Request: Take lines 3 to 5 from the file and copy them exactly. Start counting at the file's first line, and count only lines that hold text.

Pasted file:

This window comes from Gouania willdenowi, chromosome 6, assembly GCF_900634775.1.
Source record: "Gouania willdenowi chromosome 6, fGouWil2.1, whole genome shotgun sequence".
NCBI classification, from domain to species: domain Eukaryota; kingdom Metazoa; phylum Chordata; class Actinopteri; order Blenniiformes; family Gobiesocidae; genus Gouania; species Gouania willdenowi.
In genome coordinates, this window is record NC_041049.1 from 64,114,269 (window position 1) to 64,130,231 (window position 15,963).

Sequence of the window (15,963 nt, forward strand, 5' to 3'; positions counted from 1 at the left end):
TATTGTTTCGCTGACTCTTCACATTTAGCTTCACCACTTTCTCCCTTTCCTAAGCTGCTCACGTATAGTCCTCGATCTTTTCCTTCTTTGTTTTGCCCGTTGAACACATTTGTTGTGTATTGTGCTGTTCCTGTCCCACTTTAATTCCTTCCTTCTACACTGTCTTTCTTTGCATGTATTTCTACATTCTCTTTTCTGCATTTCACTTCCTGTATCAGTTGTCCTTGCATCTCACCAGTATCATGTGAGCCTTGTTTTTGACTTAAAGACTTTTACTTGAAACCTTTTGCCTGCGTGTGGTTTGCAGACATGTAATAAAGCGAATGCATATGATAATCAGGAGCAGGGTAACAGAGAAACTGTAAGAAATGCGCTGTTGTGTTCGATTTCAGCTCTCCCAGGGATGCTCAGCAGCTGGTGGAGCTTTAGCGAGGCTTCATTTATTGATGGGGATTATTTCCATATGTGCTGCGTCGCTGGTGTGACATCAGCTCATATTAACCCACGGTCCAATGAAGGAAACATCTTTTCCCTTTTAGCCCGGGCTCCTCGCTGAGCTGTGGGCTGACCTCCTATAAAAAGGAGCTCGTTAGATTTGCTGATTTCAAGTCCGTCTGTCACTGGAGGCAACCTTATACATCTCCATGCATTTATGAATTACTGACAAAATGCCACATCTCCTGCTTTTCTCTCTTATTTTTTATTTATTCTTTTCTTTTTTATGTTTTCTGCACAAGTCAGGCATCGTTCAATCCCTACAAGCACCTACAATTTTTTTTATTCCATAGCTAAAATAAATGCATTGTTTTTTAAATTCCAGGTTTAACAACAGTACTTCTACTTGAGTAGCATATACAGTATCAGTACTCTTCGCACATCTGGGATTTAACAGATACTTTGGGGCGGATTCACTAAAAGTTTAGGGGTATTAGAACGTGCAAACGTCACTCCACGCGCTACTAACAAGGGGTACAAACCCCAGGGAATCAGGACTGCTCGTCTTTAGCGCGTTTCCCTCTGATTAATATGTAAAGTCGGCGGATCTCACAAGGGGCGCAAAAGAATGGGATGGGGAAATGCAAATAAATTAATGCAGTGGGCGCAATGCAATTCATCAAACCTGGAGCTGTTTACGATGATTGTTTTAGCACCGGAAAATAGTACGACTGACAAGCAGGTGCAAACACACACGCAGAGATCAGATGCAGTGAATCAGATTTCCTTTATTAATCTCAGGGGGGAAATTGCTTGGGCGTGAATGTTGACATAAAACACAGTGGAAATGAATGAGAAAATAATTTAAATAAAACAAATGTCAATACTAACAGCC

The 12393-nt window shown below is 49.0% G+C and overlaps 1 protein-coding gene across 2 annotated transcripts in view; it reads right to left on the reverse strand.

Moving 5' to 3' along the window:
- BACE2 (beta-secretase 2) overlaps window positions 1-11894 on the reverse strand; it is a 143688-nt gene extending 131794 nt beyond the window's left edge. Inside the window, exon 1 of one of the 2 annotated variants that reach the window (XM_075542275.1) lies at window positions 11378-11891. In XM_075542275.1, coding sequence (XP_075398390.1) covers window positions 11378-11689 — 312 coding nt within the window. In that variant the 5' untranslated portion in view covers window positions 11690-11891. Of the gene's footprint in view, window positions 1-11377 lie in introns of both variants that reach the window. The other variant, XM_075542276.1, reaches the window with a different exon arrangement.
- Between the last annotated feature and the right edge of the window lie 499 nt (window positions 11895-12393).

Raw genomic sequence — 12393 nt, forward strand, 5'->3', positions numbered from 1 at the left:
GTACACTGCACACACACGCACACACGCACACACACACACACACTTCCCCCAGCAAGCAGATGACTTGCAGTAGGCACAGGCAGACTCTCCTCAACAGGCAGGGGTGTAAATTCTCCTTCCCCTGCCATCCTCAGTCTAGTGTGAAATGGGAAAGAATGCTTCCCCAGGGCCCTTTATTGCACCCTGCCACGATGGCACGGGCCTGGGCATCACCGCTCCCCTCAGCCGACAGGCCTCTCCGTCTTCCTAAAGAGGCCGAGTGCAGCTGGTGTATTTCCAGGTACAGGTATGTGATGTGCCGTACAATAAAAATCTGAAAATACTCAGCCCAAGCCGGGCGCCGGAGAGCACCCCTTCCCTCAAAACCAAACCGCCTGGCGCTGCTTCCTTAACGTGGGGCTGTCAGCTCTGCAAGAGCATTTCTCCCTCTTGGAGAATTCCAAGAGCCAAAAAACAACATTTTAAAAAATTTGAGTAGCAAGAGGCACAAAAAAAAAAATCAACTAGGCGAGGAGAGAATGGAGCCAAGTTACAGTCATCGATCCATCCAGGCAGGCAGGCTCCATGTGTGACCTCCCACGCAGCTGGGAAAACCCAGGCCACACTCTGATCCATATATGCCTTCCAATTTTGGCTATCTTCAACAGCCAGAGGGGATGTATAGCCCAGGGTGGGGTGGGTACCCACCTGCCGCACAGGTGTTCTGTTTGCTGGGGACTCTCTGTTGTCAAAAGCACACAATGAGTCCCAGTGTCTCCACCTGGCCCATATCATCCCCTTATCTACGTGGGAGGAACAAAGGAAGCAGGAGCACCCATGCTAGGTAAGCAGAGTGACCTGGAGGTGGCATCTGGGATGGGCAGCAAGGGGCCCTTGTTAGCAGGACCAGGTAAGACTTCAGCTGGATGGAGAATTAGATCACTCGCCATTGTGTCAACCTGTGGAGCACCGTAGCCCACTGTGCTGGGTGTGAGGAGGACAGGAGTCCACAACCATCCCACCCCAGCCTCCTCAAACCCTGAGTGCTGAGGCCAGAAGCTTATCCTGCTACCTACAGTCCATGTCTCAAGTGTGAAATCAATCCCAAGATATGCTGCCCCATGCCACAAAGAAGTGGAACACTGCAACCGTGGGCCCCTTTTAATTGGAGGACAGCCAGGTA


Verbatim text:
NCBI classification, from domain to species: domain Eukaryota; kingdom Metazoa; phylum Chordata; class Actinopteri; order Blenniiformes; family Gobiesocidae; genus Gouania; species Gouania willdenowi.
In genome coordinates, this window is record NC_041049.1 from 64,114,269 (window position 1) to 64,130,231 (window position 15,963).

Sequence of the window (15,963 nt, forward strand, 5' to 3'; positions counted from 1 at the left end):